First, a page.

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biographers, was incredible; and that a full investigation of the literature of the controversy would probably disclose by internal evidence what were Burke's actual contributions to it. I accordingly read through the mass of pamphlets on the “Lucasian Controversy," which are collected in Trinity College, the King's Inns Library, and the Royal Irish Academy, and have come to the conclusion, which I submit with some confidence, that Burke's part in it has been completely misrepresented, and that he was not the opponent but the supporter of the views advocated by Lucas. I have ventured to print in a supplement full extracts from the pamphlets which seem to me to bear unmistakably the impress of Burke's literary style, and to anticipate his method of political reasoning.

Such imperfections as are in this work are mine, if it has any merits they are entirely my son's.

Perhaps I may be pardoned for adding some personal details about him who was the author of this work. After graduating in Trinity College, Dublin, he was called to the Irish Bar in Trinity Term, 1910. He joined the North-West Circuit, and had begun to get into practice. On 16th December, 1913, he married Dorothy Gage, only daughter of George Young, D.L., of Culdaff, Co. Donegal. There was no issue of the marriage. After his death she served as a nurse in France until the end of the War. She has put at my disposal all the materials that were in her hands relating to this work.

What sort of man its author proved under the test of War may be gathered from those with whom he served. They universally speak of him as an officer of outstanding gallantry and devotion to duty, fearless, cool-headed, and a thinker, who had developed into a really fine soldier, worshipped by all his young officers and idolised by his men, of great capacity and intellect and destined to high command.

After all he was but one of the Innumerable—but one, too, of the many, many of his class-fellows and companions in Trinity College who fell in the Great War. The devoted generation of young Irishmen, such as he, trained and educated like him, and with aspirations such as his, has been almost exterminated. Whether there was to be left any longer a place for such as they in their native land—is a question they have not had to solve. Perhaps this volume may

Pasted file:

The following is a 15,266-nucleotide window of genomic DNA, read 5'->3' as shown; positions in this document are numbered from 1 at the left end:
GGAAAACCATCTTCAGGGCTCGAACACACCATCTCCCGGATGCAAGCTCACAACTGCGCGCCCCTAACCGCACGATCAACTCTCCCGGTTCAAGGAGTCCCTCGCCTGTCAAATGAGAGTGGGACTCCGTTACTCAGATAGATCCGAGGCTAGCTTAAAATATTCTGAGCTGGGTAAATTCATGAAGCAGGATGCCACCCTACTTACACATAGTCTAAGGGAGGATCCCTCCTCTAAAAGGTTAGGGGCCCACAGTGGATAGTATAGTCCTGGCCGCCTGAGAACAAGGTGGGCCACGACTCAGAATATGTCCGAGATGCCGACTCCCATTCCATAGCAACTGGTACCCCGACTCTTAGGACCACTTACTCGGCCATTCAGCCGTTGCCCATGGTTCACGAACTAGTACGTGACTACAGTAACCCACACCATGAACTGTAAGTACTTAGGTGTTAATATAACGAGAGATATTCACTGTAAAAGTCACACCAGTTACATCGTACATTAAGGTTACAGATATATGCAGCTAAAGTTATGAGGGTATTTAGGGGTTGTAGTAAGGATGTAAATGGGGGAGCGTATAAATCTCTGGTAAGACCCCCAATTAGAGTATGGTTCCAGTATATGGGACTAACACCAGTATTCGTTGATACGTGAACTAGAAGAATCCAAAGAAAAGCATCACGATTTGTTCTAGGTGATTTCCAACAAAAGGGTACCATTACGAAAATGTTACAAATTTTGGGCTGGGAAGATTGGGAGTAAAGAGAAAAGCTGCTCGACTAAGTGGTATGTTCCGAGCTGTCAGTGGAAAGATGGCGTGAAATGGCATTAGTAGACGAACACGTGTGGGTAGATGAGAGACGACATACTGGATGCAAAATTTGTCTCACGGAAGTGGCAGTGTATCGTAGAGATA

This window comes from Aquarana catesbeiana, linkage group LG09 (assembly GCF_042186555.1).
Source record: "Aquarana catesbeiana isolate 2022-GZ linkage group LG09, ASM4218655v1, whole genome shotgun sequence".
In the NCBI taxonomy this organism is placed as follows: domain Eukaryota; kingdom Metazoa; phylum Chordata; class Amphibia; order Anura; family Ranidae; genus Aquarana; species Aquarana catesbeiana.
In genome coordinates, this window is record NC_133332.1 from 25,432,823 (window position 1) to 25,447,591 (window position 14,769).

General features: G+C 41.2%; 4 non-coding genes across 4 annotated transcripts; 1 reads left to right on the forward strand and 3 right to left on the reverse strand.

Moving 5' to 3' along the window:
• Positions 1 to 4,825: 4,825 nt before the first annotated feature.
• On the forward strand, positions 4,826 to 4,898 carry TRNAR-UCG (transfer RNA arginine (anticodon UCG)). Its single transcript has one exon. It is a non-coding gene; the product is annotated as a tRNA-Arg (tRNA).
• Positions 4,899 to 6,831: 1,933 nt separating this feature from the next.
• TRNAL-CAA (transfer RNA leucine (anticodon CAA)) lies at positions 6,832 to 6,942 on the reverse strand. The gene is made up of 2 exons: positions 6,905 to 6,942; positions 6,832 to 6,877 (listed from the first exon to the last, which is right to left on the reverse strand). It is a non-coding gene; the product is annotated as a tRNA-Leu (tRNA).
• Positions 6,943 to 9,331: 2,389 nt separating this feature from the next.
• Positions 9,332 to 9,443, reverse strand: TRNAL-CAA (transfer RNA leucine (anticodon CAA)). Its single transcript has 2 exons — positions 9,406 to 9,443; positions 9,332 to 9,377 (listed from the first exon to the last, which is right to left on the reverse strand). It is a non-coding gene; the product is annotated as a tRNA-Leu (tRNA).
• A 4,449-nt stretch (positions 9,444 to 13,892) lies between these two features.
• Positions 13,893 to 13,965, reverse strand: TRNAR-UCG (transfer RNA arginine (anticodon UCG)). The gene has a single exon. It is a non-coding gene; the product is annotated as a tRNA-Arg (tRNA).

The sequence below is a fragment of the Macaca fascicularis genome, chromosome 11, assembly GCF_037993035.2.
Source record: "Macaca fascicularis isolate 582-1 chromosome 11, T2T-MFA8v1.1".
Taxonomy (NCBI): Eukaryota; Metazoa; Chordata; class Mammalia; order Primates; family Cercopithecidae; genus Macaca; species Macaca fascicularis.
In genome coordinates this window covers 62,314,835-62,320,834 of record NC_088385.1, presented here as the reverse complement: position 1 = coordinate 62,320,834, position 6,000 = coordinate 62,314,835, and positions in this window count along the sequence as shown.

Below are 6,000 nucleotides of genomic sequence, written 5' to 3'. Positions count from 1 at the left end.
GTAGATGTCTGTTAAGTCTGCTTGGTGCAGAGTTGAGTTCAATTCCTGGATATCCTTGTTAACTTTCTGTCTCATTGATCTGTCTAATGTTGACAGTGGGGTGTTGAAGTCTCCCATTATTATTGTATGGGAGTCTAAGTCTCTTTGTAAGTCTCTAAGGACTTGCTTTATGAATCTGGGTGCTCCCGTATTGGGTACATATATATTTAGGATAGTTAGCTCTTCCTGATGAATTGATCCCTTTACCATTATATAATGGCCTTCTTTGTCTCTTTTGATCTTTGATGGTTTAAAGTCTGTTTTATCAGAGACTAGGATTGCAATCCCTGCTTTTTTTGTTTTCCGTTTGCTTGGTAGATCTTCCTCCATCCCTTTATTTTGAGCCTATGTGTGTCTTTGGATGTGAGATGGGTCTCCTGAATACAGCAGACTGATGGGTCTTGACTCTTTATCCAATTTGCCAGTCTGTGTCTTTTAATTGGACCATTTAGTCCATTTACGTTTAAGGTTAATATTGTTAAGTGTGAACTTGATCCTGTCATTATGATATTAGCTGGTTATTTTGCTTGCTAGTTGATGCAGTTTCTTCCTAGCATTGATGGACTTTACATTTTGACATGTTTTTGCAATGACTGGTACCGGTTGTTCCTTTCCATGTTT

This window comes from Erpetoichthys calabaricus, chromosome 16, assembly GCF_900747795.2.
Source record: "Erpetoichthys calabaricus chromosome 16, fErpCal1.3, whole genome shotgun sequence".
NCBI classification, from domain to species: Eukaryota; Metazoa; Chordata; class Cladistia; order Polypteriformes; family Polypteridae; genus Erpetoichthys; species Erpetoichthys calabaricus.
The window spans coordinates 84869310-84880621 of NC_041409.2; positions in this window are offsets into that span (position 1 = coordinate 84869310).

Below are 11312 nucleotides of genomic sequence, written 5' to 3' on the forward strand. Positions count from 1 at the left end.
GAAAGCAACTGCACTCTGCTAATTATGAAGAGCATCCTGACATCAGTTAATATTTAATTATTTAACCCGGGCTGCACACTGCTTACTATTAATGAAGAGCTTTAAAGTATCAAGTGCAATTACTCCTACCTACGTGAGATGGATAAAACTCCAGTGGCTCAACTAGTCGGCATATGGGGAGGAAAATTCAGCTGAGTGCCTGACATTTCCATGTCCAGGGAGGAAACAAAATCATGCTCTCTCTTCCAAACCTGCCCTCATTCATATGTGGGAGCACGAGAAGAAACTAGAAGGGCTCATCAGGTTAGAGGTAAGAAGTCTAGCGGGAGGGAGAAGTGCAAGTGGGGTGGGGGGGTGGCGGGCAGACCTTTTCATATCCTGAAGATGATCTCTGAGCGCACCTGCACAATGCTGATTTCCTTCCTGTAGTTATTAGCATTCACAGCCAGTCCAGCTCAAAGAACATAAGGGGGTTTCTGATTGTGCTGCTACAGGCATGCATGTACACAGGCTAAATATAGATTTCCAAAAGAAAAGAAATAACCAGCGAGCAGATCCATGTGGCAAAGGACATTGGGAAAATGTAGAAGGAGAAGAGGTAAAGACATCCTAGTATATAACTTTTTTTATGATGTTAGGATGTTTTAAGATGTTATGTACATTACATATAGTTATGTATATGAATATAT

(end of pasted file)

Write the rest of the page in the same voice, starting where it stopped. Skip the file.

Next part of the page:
be taken as some surviving service to his Country by one of them, who had tried in his time to serve her, and had hoped to serve her more.


23rd September, 1922.



EMBERS of the College Historical Society of Trinity College,

Dublin, have frequently expressed the wish that the Minute Book of the original Debating Club, founded by Edmund Burke in 1747, which lies amongst the records of the Society, should be published. The biographers of Burke give but little information about his early life; none of them had access to this manuscript, which throws important light on the period of his career when he was an undergraduate. His surroundings—how he thought—what he thought—the influences which acted upon him—and the impulses which inspired him—in those assimilative years, when the character of the great philosopher-statesman was being moulded, are matters of absorbing interest; and in the précis of the College debates contained in the Minute Book of the Club, and kept mainly in his own hand-writing, will be found the germ of many of the ideas and the utterances of Burke, which afterwards impressed the world.

I have thought it desirable to prefix to the transcript a narrative of Burke's early life and school and college days. The main source of our information for these periods is contained in the Leadbeater Papers1 published in 1862; volumes which are difficult now to obtain and which deal only in a subsidiary way with Edmund Burke. No attempt has hitherto been made to edit the correspondence between Burke and Richard Shackleton contained in them. It throws much light on Burke's pursuits, life and ideas when a student in Trinity College, and frequently refers to the intended formation of the Debating Society, the minutes of which are reproduced in the following pages. A few additional letters dealing with the period covered by Burke's college career are printed in the Fitzwilliam Edition of his correspondence; and Prior, in the fifth edition of his Life of Burke, gives excerpts from some correspondence between Shackleton and other college friends of Burke which I have made use of. I have also incorporated a few letters printed in now forgotten magazines, and have had access to some hitherto unpublished material.

Frequent reference has been made to Gilbert's History of Dublin, and to contemporary Dublin newspapers, pamphlet literature and

The Leadbeater Papers: a Selection from the MSS. and Correspondence of Mary Leadbeater. 2 vols. London. Bell and Daldy. 1862.

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